The plaintiff, however, urges upon us that in view of the evidence that the plaintiff's intestate, aged 33 years, was an educated woman, a housewife and mother of two children, and had several years before been employed at $165 per month, the court's instruction to the jury on the issue of damages should have included 'a statement as to the value of her labor' as a housewife, and relies upon what was said in Bradley v. Ohio River & C. R. R. Co., 122 N.C. 972, 30 S.E. 8. In that case in an action for wrongful death of a wife and mother a new trial was awarded for the trial court's error in charging the jury they might consider the number of decedent's children in so far as that helped them to put a pecuniary value on the intellectual and moral training that she might be able to give them. This was held for error, but in the opinion by Chief Justice Faircloth it was said in interpreting the phrase pecuniary injury, 'It will be observed, that, under our statute, the pecuniary injury is the measure. That means the value of the labor or the amount of the earnings of the deceased if he had lived.' In a concurring opinion in that case Justice Douglas observed moral training of children was beyond the reach of human calculations and that 'We have no scales by which to measure the value of a pure christian mother, and the moral influence she may have upon her children.' We do not understand that the Court in the Bradley case intended to extend the rule for the admeasurement of damages in such case to include as an element of damage...

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27 cases
  • Greene v. Nichols, 358
    • United States
    • United States State Supreme Court of North Carolina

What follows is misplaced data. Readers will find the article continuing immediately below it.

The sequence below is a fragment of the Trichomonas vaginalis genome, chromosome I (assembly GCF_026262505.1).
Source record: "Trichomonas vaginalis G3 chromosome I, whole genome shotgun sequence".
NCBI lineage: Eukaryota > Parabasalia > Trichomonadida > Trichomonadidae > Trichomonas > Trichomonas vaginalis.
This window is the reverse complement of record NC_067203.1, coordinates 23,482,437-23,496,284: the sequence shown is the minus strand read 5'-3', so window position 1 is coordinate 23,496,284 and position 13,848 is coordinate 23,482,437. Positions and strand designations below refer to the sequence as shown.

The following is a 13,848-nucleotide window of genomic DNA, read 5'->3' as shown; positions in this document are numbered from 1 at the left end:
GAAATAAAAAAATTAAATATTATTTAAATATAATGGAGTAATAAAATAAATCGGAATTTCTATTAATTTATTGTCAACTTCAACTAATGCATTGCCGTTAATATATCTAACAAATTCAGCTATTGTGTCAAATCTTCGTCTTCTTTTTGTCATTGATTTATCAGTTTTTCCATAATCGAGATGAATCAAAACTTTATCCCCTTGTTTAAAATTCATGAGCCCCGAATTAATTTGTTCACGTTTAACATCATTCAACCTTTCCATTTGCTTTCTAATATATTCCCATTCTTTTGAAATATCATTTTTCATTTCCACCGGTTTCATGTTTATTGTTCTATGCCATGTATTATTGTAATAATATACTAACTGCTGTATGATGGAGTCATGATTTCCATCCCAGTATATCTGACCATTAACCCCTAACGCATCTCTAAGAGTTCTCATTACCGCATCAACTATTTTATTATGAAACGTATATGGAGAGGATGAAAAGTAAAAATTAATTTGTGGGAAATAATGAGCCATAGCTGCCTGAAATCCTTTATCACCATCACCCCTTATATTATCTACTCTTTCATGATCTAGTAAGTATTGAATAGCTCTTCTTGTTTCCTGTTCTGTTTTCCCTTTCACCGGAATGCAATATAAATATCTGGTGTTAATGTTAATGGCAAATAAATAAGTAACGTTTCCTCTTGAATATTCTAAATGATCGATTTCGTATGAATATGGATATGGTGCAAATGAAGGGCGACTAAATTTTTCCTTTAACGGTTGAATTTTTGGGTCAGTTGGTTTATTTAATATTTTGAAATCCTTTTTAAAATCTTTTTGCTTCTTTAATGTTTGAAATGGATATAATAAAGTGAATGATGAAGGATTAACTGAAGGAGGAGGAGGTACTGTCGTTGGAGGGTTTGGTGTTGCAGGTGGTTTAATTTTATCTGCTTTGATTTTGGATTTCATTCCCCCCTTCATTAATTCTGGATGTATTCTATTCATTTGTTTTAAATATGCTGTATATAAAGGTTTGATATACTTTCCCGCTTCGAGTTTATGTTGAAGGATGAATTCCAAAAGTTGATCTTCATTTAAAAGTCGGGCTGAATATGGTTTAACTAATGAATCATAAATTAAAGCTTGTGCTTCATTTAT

• June 14, 1968
    ...his intestate suffered a net pecuniary loss as a result of her death. Scriven v. McDonald, 264 N.C. 727, 142 S.E.2d 585; Lamm v. Lorbacher, 235 N.C. 728, 71 S.E.2d 49. See also Gay v. Thompson, 266 N.C. 394, 146 S.E.2d 425, 15 A.L.R.3d In Hines v. Frink, 257 N.C. 723, 127 S.E.2d 509, an act......
  • North Carolina State Bar v. Talford
    • United States
    • Court of Appeal of North Carolina (US)
    • December 18, 2001 statute). This Court does not sit as a fact-finder, and does not take new evidence or make new findings of fact. Lamm v. Lorbacher, 235 N.C. 728, 71 S.E.2d 49 (1952) (facts are those found by jury); N.C. State Bar v. Speckman, 87 N.C.App. 116, 360 S.E.2d 129 (1987) (factual findings of D......
  • Armentrout v. Hughes, 521
    • United States
    • United States State Supreme Court of North Carolina
    • January 31, 1958
    ...these words, yet in substance it is; and the rule may now be said to be settled as above.' Devin, C. J., speaking in Lamm v. Lorbacher, 235 N.C. 728, 71 S.E.2d 49, 51, said: 'So that the action for wrongful death exists only by virtue of this statute and the statutory provisions must govern......
  • Gay v. Thompson, 207
    • United States
    • United States State Supreme Court of North Carolina
    • February 4, 1966
    ...N.C. 647, 138 S.E.2d 487; Graves v. Welborn, 260 N.C. 688, 133 S.E.2d 761, 3 A.L.R.2d 1225; In re Estate of Ives, supra; Lamm v. Lorbacher, 235 N.C. 728, 71 S.E.2d 49. Armentrout v. Hughes, supra, was an action for damages for the wrongful death of plaintiff's intestate, defendant's wife, a......